December 10, 2012 / 5:13 PM / 5 years ago

UPDATE 1-Dry November could increase Brazil cane crush-Unica

* Total cane crush could surpass 518.5 mln T forecast
    * Fewer mills have shut than by same time last year

 (Adds number of mills closed, details from report)
    SAO PAULO, Dec 10 (Reuters) - Brazil's center-south cane,
sugar and ethanol production surged in the second half of
November thanks to dry weather that could result in a slightly
larger-than-expected cane crush this year, industry association
Unica said on Monday.
    Lack of rain helped ensure smooth harvesting and crushing
later in the season. This year 81 mills had shut down operations
before December compared with 246 mills that had closed by that
time in 2011 in the world's top sugar producer, Unica's report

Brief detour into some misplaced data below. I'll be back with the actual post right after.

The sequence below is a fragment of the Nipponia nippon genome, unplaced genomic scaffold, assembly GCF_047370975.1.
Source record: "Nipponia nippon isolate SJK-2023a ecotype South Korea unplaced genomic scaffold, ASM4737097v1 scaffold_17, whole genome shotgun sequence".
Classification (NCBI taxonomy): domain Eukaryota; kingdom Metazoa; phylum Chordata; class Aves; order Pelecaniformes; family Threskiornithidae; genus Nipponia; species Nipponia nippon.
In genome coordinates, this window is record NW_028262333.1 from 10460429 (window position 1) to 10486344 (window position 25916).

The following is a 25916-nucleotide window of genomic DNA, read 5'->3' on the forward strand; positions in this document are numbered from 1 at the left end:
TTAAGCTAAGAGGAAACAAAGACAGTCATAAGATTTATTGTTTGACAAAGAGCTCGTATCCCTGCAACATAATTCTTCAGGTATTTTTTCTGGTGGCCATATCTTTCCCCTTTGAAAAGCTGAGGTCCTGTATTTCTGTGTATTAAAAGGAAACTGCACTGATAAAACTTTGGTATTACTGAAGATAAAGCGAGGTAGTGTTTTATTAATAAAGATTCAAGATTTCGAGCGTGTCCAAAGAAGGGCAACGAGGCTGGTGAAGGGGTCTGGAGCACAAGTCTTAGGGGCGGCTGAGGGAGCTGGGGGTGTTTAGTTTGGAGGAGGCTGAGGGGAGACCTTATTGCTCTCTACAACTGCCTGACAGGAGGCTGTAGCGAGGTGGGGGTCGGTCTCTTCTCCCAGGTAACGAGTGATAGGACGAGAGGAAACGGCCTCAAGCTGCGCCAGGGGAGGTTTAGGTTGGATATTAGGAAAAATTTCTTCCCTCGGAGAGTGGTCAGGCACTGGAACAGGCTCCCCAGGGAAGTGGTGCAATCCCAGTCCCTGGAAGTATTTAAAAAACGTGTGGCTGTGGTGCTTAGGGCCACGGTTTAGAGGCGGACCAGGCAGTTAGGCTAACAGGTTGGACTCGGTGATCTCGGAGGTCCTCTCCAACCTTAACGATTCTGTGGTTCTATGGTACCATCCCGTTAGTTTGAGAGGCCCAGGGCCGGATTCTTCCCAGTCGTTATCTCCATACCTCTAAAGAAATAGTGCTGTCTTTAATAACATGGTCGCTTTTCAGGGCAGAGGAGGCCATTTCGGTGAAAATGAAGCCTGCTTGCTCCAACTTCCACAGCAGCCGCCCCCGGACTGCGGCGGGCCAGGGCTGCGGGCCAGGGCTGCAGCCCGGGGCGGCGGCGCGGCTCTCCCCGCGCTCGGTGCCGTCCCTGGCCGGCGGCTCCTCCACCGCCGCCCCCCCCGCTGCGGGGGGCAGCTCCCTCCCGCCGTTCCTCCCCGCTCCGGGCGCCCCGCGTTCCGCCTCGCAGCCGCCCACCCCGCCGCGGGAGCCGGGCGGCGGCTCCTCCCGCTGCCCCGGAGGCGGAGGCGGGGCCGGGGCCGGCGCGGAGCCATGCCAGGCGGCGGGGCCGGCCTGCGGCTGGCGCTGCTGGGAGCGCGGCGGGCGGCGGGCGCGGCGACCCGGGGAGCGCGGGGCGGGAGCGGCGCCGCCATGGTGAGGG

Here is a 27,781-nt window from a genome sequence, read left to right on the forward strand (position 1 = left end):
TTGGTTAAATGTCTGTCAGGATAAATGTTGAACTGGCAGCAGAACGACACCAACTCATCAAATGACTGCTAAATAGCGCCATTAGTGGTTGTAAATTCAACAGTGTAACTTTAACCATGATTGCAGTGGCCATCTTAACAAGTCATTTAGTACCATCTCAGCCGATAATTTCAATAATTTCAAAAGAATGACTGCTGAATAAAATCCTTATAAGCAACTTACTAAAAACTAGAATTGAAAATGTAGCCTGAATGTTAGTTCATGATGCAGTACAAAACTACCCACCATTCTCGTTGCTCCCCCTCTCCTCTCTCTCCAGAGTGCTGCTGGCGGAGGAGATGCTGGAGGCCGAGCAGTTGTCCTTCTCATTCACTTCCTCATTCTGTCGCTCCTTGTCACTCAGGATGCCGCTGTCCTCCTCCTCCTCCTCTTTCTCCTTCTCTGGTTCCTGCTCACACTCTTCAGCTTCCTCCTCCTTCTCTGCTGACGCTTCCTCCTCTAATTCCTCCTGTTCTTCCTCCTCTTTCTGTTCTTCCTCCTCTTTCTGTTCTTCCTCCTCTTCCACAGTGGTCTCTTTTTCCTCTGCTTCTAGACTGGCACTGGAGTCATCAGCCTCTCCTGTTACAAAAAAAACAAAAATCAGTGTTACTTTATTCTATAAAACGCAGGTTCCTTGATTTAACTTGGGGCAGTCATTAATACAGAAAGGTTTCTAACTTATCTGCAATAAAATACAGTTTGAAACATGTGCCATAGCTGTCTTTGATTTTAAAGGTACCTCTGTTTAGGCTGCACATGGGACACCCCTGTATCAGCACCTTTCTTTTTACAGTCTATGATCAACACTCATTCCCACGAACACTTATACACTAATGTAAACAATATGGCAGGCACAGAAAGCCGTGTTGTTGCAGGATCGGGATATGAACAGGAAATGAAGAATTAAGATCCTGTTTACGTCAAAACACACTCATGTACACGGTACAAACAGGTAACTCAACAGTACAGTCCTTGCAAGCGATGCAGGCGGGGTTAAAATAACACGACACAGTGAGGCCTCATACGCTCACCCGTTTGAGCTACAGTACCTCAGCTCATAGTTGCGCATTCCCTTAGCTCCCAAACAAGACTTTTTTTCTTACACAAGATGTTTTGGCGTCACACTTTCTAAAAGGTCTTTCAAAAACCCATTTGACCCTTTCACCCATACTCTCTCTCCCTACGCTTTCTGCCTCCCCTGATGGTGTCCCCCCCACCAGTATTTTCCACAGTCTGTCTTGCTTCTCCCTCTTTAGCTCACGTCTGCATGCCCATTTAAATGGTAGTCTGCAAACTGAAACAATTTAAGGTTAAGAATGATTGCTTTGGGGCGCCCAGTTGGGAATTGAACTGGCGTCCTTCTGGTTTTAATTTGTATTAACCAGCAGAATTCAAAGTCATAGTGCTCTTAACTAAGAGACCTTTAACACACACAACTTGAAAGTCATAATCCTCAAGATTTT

said.
    The center-south region, which produces 90 percent of
Brazil's sugar, churned out 1.83 million tonnes of the sweetener
in the last two weeks of November, more than three times what it
had produced in the same fortnight last year.
    Total sugar production for the season reached 32.9 million
tonnes, surpassing last year's 31.1 million tonnes as of Dec. 1.
Total cane output reached 510.5 million tonnes, or 98.5 percent
of Unica's forecast for 518.5 million tonnes of cane.
    Unica President Antonio de Padua Rodrigues said the uptick
in productivity in late November had been foreseen in Unica's
official forecast, made in September, but dry weather had
extended harvest time. That could result in a slightly larger
cane crush than expected, he said.
    Unica's report said 50.82 percent of the cane crushed in
late November was allocated to sugar production, above the 44.6
percent last year at this time. 
    As rains come with greater frequency to the center-south,
mills will have more difficulty harvesting the last clusters of
cane and will favor the production of ethanol over sugar due to
the greater dilution of sucrose in the cane. 
    Sugar mills will begin to shut down in coming weeks as the
harvest comes to a close and will pick up again with the next
crop in April.

 (Reporting by Caroline Stauffer and Gustavo Bonato; Editing by
Bob Burgdorfer)

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